Police shoot one woman, arrest dozens in most extensive crackdown on Myanmar protesters
YANGON (MYANMAR) – One woman was shot and wounded and dozens of people were detained in Myanmar on Saturday in what is seen as the most extensive police crackdown on protesters who are agitating against the junta.
Three domestic media outlets said earlier that the woman shot in the central town of Monwya had died but an ambulance service official said she was in hospital. The circumstances of the shooting were not clear and police were not available for comment.
The violence came after Myanmar’s U.N. envoy, saying he was speaking for the ousted civilian government, urged the United Nations to use “any means necessary” to reverse the Feb. 1 coup.
Myanmar has been in turmoil since the army seized power and detained elected leader Aung San Suu Kyi and much of her party leadership, alleging fraud in a November election her party won in a landslide.
The coup, which stalled Myanmar’s progress toward democracy, has brought hundreds of thousands of protesters onto the streets and drawn condemnation from Western countries, with some imposing limited sanctions.
Police were out in force in cities and towns from early on Saturday in their most determined effort yet to stamp out the protests.
In the main city of Yangon, police took up positions at usual protest sites and detained people as they congregated, witnesses said. Several journalists were detained, their media organisations and colleagues said.
Confrontations developed as more people came out despite the police operation.
Crowds chanted and sang then scattered into side streets and buildings as police advanced, firing tear gas, setting off stun grenades and shooting guns into the air, witnesses said.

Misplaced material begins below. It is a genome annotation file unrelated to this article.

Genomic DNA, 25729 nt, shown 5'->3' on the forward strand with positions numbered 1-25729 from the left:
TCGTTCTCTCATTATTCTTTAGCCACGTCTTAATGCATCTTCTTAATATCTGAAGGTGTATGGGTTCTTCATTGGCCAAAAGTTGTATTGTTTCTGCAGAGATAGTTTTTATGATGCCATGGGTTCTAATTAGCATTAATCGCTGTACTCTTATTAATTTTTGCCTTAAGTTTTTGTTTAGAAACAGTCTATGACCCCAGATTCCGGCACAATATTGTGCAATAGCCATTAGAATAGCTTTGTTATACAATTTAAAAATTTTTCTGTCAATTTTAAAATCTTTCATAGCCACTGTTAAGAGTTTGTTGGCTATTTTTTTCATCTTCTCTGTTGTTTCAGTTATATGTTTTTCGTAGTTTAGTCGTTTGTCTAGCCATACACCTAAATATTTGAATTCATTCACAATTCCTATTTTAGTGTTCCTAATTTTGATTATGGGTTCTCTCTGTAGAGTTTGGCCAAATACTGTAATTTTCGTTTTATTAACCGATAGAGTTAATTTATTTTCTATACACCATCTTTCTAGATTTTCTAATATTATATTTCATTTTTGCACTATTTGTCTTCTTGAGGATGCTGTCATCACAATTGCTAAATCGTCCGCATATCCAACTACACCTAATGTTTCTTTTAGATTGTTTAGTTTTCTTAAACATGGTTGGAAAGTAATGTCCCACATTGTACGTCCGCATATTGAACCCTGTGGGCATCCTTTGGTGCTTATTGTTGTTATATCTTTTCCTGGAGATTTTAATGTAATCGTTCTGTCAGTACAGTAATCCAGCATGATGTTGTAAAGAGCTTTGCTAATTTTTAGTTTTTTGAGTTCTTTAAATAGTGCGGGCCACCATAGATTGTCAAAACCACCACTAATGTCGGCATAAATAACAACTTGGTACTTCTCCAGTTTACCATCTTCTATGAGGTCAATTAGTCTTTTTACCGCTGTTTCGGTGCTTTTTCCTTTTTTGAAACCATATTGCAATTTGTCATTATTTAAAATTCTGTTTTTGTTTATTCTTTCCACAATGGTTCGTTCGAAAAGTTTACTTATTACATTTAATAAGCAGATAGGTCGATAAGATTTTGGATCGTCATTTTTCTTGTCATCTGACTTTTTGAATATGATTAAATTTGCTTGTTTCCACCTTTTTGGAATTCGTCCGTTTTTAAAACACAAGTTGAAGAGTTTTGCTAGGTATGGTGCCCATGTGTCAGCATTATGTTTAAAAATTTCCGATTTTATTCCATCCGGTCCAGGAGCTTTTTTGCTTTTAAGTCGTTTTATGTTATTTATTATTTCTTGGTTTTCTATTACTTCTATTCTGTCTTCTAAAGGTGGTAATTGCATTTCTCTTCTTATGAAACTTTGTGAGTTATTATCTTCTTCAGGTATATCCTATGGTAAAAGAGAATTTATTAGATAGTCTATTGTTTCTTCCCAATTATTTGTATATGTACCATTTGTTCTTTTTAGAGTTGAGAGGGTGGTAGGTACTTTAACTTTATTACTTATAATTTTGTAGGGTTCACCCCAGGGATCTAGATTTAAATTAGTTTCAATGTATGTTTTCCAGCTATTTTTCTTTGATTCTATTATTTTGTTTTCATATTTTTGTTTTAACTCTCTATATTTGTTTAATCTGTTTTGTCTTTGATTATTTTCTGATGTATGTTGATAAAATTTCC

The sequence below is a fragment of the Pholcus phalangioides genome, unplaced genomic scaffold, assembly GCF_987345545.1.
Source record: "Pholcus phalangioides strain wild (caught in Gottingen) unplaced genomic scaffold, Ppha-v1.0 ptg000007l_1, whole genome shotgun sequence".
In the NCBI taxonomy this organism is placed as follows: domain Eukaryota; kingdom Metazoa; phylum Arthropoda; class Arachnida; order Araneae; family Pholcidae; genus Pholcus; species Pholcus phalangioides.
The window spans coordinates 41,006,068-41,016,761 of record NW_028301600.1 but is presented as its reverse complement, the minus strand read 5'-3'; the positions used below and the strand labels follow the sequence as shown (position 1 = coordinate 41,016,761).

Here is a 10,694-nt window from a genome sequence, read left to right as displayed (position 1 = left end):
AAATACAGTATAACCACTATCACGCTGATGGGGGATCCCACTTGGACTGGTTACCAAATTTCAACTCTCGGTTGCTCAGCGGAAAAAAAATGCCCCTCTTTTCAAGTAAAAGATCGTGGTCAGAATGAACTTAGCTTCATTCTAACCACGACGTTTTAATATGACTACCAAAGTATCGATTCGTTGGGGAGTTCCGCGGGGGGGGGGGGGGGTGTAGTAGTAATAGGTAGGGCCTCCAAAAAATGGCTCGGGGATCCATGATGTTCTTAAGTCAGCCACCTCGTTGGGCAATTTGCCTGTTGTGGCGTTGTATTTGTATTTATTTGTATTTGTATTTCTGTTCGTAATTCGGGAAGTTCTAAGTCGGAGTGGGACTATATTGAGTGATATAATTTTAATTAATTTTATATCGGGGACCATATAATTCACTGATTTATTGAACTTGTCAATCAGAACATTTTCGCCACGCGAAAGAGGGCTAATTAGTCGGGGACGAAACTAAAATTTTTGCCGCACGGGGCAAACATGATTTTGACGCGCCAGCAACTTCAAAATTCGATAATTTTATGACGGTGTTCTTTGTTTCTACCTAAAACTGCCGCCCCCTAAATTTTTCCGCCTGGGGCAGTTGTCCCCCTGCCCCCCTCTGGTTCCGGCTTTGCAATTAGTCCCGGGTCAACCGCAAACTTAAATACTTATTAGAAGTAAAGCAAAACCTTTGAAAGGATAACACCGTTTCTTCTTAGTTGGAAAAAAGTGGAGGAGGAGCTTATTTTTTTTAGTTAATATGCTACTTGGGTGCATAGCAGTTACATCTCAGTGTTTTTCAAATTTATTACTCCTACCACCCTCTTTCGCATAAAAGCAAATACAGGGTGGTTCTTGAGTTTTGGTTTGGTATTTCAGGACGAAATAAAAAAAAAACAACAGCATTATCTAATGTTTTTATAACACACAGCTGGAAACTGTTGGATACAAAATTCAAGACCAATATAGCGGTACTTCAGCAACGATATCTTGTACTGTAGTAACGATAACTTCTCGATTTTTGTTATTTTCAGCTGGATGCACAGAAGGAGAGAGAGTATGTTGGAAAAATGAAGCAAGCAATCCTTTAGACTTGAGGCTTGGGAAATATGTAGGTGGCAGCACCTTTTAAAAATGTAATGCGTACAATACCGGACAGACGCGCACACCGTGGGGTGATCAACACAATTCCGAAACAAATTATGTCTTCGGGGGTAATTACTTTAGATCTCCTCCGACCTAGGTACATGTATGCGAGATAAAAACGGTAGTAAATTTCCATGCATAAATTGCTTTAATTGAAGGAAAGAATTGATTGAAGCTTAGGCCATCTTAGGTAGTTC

“People are protesting peacefully but they’re threatening us with weapons,” youth activist Shar Yamone said.
“We’re fighting to end to this military bullying which has been going on for generation after generation.”
Some protesters threw up barricades across streets. Crowds eventually thinned but police in Yangon were still chasing groups and firing into the air in the late afternoon, witnesses said. Police detained numerous people through the day and set upon some with clubs.
Similar scenes played out in the second city of Mandalay and other towns, witnesses and media said. Among those detained in Mandalay was Win Mya Mya, one of two Muslim members of parliament for Suu Kyi’s National League for Democracy (NLD), media said.
Aye Aye Tint, a protester in the central town of Monwya said police had fired water cannon as they surrounded a crowd.
Junta leader General Min Aung Hlaing has said authorities have been using minimal force. Nevertheless, at least three protesters have died over the days of turmoil. The army says a policeman was killed in earlier violence.
Uncertainty has grown over Suu Kyi’s whereabouts, as an independent media website on Friday quoted officials of her party as saying she had been moved this week from house arrest to an undisclosed location.
Activists called for another day of protests on Sunday.